PTSD stands for Post-Traumatic Stress Disorder. This mental health disorder develops in response to a traumatic event. Symptoms of PTSD can include flashbacks, intrusive thoughts, and avoidance.
Myths about PTSD are everywhere. For example, some people believe it’s a disorder that only affect combat veterans. While these individuals can and do develop PTSD, other do as well. Perhaps the most damaging myths about PTSD is that nothing can be done once it develops. We want everyone to know that recovery from PTSD is possible with compassionate, research-based mental health care.
Who Can Develop PTSD?
PTSD can affect anyone in any demographic after they experience a traumatic event. However, it does not impact every single person who goes through trauma. In all, about 7.7 million adult in the United States live with the disorder. While children can also develop PTSD, the numbers are less clear.
While PTSD can affect anyone, some people are more likely to develop PTSD after a traumatic even than others. The following risk factors can increase a person’s chances of developing PTSD:
- Trauma during childhood
- Additional stress that the trauma causes, such as homelessness
- Getting physically hurt
- Witnessing someone else getting seriously injured or dying
- A lack of support after the trauma
- Feeling hopeless or helpless while the trauma occurs
- A history of substance abuse
The best thing someone can do to decrease the risk of developing PTSD is to develop healthy coping mechanisms.
Types of PTSD and Their Symptoms
There are four types of PTSD symptoms:
- Intrusive Memories
- Changes in Emotional and Physical Reactions
- Changes in Thinking and Mood
Someone with PTSD can experience symptoms from just one of the categories or many.
Treatment Options for PTSD
While nothing can take away the pain that trauma causes, there is hope for treating PTSD. Comprehensive mental health care can reduce PTSD symptoms, improve mood, and allow patients to lead full lives.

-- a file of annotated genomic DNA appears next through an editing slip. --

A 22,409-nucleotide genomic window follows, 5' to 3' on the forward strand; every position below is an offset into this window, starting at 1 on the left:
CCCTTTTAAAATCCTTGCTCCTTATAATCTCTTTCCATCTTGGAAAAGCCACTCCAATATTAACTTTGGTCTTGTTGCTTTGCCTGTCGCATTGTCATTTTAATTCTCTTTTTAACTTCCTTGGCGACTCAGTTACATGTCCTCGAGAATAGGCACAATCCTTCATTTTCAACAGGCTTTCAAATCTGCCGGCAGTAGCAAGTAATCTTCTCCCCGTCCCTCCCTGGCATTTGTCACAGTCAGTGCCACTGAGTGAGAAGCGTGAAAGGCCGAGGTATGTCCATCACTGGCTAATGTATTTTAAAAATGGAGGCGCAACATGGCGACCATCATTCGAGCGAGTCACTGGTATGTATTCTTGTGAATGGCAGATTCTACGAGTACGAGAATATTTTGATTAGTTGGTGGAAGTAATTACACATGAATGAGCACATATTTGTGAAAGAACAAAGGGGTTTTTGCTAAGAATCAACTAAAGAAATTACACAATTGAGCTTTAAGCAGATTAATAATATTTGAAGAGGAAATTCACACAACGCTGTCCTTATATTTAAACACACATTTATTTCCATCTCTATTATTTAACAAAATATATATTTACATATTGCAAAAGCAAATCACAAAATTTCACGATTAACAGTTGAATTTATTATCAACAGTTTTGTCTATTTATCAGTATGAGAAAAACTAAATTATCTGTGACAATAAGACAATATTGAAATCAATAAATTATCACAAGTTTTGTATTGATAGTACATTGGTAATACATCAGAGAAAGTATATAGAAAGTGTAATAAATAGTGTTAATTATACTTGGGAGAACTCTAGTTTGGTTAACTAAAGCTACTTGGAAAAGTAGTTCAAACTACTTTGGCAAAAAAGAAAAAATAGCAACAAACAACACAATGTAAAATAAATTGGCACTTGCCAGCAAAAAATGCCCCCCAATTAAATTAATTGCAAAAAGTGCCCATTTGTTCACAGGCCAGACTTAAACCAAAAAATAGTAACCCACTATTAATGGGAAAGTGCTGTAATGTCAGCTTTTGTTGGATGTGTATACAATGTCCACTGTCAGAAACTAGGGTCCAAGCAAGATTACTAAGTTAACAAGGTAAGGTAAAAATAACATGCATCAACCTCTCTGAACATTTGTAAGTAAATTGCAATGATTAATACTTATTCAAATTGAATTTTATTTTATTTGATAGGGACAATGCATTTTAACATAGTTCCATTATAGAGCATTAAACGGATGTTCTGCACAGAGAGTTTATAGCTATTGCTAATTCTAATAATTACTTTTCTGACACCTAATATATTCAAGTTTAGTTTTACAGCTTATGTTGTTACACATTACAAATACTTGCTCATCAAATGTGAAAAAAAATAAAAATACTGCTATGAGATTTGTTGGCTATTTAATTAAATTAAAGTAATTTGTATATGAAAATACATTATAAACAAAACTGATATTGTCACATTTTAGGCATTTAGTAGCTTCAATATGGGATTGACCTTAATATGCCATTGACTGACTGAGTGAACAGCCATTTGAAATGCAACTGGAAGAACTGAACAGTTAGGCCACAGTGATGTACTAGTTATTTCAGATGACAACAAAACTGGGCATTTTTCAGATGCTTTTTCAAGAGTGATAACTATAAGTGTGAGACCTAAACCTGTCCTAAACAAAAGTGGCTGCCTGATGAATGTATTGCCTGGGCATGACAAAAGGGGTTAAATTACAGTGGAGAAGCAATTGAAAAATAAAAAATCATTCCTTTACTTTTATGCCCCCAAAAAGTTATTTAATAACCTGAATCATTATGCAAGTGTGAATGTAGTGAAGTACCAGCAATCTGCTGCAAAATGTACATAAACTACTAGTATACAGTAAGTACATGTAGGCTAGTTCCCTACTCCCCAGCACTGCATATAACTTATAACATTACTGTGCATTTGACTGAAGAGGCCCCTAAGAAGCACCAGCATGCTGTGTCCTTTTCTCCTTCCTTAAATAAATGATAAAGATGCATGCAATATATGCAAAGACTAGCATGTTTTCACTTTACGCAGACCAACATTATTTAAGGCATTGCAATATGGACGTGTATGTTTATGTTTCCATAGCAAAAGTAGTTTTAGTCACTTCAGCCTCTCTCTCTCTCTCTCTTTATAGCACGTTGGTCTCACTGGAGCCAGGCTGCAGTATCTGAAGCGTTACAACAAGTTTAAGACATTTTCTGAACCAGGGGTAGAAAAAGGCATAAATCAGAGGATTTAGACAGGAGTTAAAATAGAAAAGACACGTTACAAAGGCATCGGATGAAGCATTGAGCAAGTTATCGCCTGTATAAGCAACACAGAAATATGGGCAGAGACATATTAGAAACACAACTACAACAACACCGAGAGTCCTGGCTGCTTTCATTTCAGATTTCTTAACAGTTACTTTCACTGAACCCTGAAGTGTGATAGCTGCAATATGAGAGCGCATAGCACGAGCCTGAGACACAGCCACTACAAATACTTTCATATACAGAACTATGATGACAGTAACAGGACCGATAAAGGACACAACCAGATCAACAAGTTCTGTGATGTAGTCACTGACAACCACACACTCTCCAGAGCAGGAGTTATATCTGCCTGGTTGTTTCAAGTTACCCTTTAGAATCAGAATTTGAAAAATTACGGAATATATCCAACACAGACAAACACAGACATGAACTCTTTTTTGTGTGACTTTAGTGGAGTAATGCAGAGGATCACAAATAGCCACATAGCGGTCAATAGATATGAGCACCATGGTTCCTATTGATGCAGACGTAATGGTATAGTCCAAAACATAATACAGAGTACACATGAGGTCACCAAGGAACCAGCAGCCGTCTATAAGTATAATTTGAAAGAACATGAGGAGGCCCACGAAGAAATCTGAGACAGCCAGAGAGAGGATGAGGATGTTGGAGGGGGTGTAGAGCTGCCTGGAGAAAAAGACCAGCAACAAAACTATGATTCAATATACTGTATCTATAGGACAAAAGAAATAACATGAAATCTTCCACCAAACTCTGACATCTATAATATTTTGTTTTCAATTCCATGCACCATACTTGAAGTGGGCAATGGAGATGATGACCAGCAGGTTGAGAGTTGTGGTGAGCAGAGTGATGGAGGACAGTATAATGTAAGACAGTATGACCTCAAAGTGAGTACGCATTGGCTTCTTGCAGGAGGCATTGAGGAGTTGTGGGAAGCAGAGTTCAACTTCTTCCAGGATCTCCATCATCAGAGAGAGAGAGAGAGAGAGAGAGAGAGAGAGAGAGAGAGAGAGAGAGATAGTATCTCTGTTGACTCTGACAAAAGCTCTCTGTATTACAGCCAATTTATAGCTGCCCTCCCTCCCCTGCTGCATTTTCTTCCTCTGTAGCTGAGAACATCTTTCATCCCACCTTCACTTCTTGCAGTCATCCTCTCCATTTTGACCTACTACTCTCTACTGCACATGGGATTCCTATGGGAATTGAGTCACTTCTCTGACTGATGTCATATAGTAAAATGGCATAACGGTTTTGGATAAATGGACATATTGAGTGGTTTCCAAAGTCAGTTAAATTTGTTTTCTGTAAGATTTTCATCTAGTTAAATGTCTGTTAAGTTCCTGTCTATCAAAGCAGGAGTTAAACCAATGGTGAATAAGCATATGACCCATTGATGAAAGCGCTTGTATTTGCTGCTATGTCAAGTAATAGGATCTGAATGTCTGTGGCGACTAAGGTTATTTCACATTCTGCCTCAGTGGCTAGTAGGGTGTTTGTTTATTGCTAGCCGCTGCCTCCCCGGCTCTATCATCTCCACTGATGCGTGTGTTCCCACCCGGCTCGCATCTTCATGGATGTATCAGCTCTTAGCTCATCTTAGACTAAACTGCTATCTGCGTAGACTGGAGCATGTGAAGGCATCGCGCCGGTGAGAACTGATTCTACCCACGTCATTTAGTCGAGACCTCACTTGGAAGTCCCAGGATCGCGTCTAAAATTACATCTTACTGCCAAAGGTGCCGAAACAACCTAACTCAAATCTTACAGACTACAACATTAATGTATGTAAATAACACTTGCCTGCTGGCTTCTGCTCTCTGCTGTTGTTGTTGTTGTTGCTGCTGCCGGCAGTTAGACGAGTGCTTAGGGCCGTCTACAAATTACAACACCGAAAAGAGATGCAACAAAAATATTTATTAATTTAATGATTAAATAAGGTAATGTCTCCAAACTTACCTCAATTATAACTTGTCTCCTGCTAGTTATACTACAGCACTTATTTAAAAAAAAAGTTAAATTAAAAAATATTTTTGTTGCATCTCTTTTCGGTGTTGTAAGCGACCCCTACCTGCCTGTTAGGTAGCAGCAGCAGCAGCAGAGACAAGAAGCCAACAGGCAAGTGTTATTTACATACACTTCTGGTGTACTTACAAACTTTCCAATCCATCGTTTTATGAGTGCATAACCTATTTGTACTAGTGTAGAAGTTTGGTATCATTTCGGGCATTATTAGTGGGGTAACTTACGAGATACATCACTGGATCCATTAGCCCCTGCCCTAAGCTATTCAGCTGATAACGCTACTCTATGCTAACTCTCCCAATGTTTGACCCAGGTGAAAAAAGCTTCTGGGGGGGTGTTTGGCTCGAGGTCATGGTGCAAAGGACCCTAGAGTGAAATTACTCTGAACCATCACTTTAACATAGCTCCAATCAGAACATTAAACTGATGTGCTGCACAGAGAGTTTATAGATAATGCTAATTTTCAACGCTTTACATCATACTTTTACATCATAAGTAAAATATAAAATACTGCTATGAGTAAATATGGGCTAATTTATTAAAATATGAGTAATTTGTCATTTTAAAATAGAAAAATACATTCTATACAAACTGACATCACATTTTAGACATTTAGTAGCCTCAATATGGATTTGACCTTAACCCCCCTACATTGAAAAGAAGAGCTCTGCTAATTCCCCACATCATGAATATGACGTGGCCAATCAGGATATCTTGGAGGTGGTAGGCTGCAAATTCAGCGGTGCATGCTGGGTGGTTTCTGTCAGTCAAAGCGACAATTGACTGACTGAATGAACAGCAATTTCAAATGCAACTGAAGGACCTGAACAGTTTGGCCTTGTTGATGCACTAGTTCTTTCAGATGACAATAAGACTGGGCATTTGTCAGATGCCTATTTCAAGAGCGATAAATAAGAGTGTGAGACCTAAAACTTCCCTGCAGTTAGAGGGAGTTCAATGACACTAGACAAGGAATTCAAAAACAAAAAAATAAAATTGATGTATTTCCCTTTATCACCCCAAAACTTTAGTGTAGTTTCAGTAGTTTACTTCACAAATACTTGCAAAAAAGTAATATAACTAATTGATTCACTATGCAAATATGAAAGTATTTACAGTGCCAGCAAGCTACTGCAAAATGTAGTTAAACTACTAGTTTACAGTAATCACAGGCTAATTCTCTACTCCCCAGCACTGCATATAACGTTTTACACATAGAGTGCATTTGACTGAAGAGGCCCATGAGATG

PTSD is primarily treated through medication, therapy, or a combination of these treatments. It’s important to know that what works for one person may not be right for another. That’s why it’s vital to get a personalized care plan and attend follow-up appointments.
Medication for PTSD
If a qualified health provider and the patient agree, prescription medication may be part of a PTSD treatment plan. Depending on the exact symptoms a person experiences, they may need prescriptions such as:
- Sertaline (Zoloft)
- Paroxetine (Paxil)
- Anti-anxiety medications
Furthermore, people with PTSD often have other mental health disorders. Psychiatrists and advanced nurse practitioners may treat these conditions with medications.
Therapy for PTSD
Therapy helps people with PTSD healthily process their trauma and learn coping mechanisms. There are many different types of individual therapy for PTSD, including:
- Narrative Exposure
- Eye Movement Desensitization Reprocessing (EMDR)
- Prolonged Exposure
- Cognitive Behavioral Therapy (CBT)
Some people with PTSD also find help by joining group therapy.